The Arctic back when it was the frontier. Plates from Sir George Back’s 1836 work “Narrative of the Arctic Land Expedition to the Mouth of the Great Fish River, and along the Shores of the Arctic Ocean,” Sir Back having been the expedition leader. He may have done the drawings these plates are based on. It doesn’t say.

“Andersons’ Fall, Haheldessa River, September 25, 1834.” Frontispiece. Page 6. E. Finden, engraver. Collections of and digitalized by the Marine Biological Laboratory (MBL) and Woods Hole Oceanographic Institution (WHOI) Library. In the public domain due to age. via https://archive.org/details/narrativeofarcti00back/page/n5/mode/2up
“North Shore of Great Slave Lake, August 13, 1833. Page 119, E. Finden, engraver. Collections of and digitalized by the Marine Biological Laboratory (MBL) and Woods Hole Oceanographic Institution (WHOI) Library. In the public domain due to age. via https://archive.org/details/narrativeofarcti00back/page/n118/mode/2up
“Beverly’s Falls, Mouth of Hoarfrost River.” Page 135. On stone by Louis Haghe, Lithographer and printer. Collections of and digitalized by the Marine Biological Laboratory (MBL) and Woods Hole Oceanographic Institution (WHOI) Library. In the public domain due to age. via https://archive.org/details/narrativeofarcti00back/page/n134/mode/2up
“Portage in Hoarfrost River. August 19, 1833.” Page 140. Collections of and digitalized by the Marine Biological Laboratory (MBL) and Woods Hole Oceanographic Institution (WHOI) Library. In the public domain due to age. via https://archive.org/details/narrativeofarcti00back/page/n140/mode/2up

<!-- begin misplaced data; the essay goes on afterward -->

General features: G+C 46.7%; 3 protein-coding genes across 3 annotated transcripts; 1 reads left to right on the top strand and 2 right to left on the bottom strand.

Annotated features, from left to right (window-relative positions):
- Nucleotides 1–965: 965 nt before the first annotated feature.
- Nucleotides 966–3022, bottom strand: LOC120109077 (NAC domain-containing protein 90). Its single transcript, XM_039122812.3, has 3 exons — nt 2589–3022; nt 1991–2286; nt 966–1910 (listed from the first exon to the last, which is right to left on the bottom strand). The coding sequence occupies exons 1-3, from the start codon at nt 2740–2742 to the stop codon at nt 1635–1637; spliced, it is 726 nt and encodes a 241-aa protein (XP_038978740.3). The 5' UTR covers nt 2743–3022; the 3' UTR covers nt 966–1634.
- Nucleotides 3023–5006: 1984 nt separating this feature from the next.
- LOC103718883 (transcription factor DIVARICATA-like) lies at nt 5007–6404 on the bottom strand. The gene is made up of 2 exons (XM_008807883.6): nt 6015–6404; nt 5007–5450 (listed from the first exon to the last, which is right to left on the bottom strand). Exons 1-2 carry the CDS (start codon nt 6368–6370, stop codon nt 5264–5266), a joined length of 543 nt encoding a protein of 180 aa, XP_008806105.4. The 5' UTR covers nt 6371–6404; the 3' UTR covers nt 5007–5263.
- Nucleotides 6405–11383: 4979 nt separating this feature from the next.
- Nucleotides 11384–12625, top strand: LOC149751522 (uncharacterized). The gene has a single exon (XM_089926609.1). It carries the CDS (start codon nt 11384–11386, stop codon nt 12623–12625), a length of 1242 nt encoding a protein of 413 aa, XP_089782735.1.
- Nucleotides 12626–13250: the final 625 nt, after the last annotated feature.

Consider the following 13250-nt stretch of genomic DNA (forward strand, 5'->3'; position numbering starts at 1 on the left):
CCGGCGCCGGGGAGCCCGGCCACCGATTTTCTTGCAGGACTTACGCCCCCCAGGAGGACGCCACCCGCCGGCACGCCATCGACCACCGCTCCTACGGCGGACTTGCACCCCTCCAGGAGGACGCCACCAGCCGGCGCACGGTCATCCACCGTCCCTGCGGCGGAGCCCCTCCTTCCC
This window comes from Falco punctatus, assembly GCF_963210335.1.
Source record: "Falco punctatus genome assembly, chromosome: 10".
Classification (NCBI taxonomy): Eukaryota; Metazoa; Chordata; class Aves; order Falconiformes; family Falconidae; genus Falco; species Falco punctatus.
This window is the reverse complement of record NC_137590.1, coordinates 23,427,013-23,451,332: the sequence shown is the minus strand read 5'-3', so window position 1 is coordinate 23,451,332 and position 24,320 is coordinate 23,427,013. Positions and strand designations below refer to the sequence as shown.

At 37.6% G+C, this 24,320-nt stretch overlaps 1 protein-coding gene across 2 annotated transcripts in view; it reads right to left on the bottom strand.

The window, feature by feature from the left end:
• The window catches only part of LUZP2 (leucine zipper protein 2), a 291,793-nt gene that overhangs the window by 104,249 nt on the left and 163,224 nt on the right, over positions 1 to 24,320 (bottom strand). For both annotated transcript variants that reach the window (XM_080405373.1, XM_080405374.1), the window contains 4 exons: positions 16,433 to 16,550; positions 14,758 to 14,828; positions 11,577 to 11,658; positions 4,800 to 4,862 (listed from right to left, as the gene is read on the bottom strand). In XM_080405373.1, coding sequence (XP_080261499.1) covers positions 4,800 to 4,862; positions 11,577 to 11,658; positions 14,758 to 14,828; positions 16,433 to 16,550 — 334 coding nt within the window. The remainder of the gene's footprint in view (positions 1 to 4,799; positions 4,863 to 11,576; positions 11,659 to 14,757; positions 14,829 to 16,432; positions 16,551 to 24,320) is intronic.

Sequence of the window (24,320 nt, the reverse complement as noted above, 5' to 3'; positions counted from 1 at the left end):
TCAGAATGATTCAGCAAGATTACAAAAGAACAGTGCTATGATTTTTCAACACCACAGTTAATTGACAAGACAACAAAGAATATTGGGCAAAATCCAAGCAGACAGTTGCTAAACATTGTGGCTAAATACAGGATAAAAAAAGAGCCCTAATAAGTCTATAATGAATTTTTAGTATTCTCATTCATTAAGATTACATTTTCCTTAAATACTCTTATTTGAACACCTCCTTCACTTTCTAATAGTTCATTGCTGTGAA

A selection of plates from “The Iliad Of Homer Engraved from The Compositions Of Iohn Flaxman RA Sculptor, London” which was published on March 1, 1805. Engravings by Tommaso Piroli, who lived ca. 1752 – 1824.

Evans, Robert Harding; Flaxman, John; John and Arthur Arch; Longman, Hurst, Rees and Orme; Piroli, Tommaso; <I>The Iliad of Homer engraved from the Compositions of John Flaxman R.A., sculptor</I>, London 1805; Sleep and Death Conveying the Body of Sarpe...
“Sleep and Death Conveying the Body of Sarpedon to Lycia.” British. Tommaso Piroli, engraver after John Flaxman. Collections of the Royal Academy, London. Cc0 License 3.0. via https://www.royalacademy.org.uk/art-artists/work-of-art/sleep-and-death-conveying-the-body-of-sarpedon-to-lycia-1

Evans, Robert Harding; Flaxman, John; John and Arthur Arch; Longman, Hurst, Rees and Orme; Piroli, Tommaso; <I>The Iliad of Homer engraved from the Compositions of John Flaxman R.A., sculptor</I>, London 1805; Vulcan and Chares Receiving Thetis
“Vulcan and Chares Receiving Thetis.” British. Tommaso Piroli, engraver after John Flaxman. Collections of the Royal Academy, London. Cc0 License 3.0. via https://www.royalacademy.org.uk/art-artists/work-of-art/vulcan-and-chares-receiving-thetis

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“The Descent of Discord.” 1805. British. Tommaso Piroli, engraver after John Flaxman. Collections of the Royal Academy, London. Cc0 License 3.0. via https://www.royalacademy.org.uk/art-artists/work-of-art/the-descent-of-discord-1

An India that’s a hop, skip, and jump away. Plates from Robert Montgomery Martin’s 1858 work about India. Martin wrote several books dealing with various parts of the British Empire.

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“Mohuna, near Deobun.” Page 23. W. J. Cook, engraver. Collections of and digitalized by the Robarts Library at the University of Toronto. In the public domain due to age. via https://archive.org/details/indianempireitsh02mart/page/n23/mode/2up

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“The Choor Mountains,” drawn from nature by G. F. White. Page 27. J. Tingle, engraver. Collections of and digitalized by the Robarts Library at the University of Toronto. In the public domain due to age. via https://archive.org/details/indianempireitsh02mart/page/n27/mode/2up